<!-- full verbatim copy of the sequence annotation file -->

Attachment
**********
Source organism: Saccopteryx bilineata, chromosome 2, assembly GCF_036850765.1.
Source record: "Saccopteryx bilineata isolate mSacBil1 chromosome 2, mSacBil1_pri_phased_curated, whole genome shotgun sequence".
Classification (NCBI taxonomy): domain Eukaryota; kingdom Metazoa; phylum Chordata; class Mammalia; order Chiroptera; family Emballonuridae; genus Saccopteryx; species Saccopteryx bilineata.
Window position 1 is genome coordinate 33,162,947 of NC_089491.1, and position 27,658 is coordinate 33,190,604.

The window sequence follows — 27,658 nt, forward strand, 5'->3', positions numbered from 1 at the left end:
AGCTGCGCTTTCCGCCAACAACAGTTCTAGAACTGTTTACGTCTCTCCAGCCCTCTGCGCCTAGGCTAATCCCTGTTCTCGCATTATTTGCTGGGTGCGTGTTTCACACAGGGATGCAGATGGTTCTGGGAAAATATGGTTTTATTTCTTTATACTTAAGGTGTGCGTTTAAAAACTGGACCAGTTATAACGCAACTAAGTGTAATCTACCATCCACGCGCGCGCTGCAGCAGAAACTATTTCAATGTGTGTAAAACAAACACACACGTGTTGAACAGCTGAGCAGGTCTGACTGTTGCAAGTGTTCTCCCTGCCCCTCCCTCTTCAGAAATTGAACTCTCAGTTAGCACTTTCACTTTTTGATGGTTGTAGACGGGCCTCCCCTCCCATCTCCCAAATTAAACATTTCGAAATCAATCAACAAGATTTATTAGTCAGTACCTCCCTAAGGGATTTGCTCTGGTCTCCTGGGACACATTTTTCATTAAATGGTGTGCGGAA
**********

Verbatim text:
Source organism: Saccopteryx bilineata, chromosome 2, assembly GCF_036850765.1.
Source record: "Saccopteryx bilineata isolate mSacBil1 chromosome 2, mSacBil1_pri_phased_curated, whole genome shotgun sequence".
Classification (NCBI taxonomy): domain Eukaryota; kingdom Metazoa; phylum Chordata; class Mammalia; order Chiroptera; family Emballonuridae; genus Saccopteryx; species Saccopteryx bilineata.
Window position 1 is genome coordinate 33,162,947 of NC_089491.1, and position 27,658 is coordinate 33,190,604.

The window sequence follows — 27,658 nt, forward strand, 5'->3', positions numbered from 1 at the left end:
AGCTGCGCTTTCCGCCAACAACAGTTCTAGAACTGTTTACGTCTCTCCAGCCCTCTGCGCCTAGGCTAATCCCTGTTCTCGCATTATTTGCTGGGTGCGTGTTTCACACAGGGATGCAGATGGTTCTGGGAAAATATGGTTTTATTTCTTTATACTTAAGGTGTGCGTTTAAAAACTGGACCAGTTATAACGCAACTAAGTGTAATCTACCATCCACGCGCGCGCTGCAGCAGAAACTATTTCAATGTGTGTAAAACAAACACACACGTGTTGAACAGCTGAGCAGGTCTGACTGTTGCAAGTGTTCTCCCTGCCCCTCCCTCTTCAGAAATTGAACTCTCAGTTAGCACTTTCACTTTTTGATGGTTGTAGACGGGCCTCCCCTCCCATCTCCCAAATTAAACATTTCGAAATCAATCAACAAGATTTATTAGTCAGTACCTCCCTAAGGGATTTGCTCTGGTCTCCTGGGACACATTTTTCATTAAATGGTGTGCGGAA